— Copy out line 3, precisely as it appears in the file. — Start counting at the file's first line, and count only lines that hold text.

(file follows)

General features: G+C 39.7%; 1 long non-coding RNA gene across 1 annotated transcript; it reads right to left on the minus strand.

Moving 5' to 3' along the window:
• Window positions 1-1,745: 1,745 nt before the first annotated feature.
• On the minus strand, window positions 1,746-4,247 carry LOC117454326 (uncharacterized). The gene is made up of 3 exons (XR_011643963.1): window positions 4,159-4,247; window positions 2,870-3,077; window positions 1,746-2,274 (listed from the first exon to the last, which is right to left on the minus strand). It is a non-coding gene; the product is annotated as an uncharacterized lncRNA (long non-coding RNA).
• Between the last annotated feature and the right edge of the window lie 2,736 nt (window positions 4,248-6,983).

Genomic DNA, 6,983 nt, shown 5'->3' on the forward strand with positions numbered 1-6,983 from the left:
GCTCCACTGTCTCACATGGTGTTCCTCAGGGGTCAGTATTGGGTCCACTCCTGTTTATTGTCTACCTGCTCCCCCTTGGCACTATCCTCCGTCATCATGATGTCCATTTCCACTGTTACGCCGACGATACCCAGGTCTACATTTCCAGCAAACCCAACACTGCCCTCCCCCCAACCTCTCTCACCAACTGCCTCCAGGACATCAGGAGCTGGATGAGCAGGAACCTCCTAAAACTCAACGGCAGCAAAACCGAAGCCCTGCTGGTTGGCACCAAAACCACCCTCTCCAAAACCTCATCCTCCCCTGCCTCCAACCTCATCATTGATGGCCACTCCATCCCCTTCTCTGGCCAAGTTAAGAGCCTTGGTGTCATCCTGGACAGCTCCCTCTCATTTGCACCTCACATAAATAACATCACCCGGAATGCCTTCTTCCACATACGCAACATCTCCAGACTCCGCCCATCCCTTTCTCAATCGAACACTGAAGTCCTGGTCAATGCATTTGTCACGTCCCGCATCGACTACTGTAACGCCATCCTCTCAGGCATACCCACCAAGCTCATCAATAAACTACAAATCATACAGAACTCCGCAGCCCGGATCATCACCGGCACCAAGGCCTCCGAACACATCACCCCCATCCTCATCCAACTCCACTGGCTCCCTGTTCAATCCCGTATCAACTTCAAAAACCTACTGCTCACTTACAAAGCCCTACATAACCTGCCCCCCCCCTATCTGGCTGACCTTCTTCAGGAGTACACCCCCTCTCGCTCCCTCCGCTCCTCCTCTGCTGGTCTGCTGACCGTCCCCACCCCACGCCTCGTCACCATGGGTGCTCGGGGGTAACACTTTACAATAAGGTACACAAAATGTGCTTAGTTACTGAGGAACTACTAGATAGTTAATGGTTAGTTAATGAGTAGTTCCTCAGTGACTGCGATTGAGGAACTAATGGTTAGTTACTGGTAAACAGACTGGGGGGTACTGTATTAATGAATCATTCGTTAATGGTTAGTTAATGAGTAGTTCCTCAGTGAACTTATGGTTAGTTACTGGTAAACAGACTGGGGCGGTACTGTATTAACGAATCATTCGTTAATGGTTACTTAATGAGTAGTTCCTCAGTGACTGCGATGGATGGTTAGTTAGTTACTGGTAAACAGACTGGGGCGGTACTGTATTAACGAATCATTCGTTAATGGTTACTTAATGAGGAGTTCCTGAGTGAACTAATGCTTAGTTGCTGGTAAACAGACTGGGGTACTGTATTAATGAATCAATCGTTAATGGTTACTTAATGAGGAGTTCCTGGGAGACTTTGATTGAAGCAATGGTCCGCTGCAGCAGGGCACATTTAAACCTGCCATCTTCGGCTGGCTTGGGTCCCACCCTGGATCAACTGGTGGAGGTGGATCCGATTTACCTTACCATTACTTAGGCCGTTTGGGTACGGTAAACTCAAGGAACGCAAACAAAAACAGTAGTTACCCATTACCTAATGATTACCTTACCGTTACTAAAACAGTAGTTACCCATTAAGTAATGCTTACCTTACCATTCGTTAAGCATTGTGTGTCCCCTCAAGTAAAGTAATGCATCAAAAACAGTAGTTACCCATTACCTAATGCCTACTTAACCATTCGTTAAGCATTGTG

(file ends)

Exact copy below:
• Window positions 1-1,745: 1,745 nt before the first annotated feature.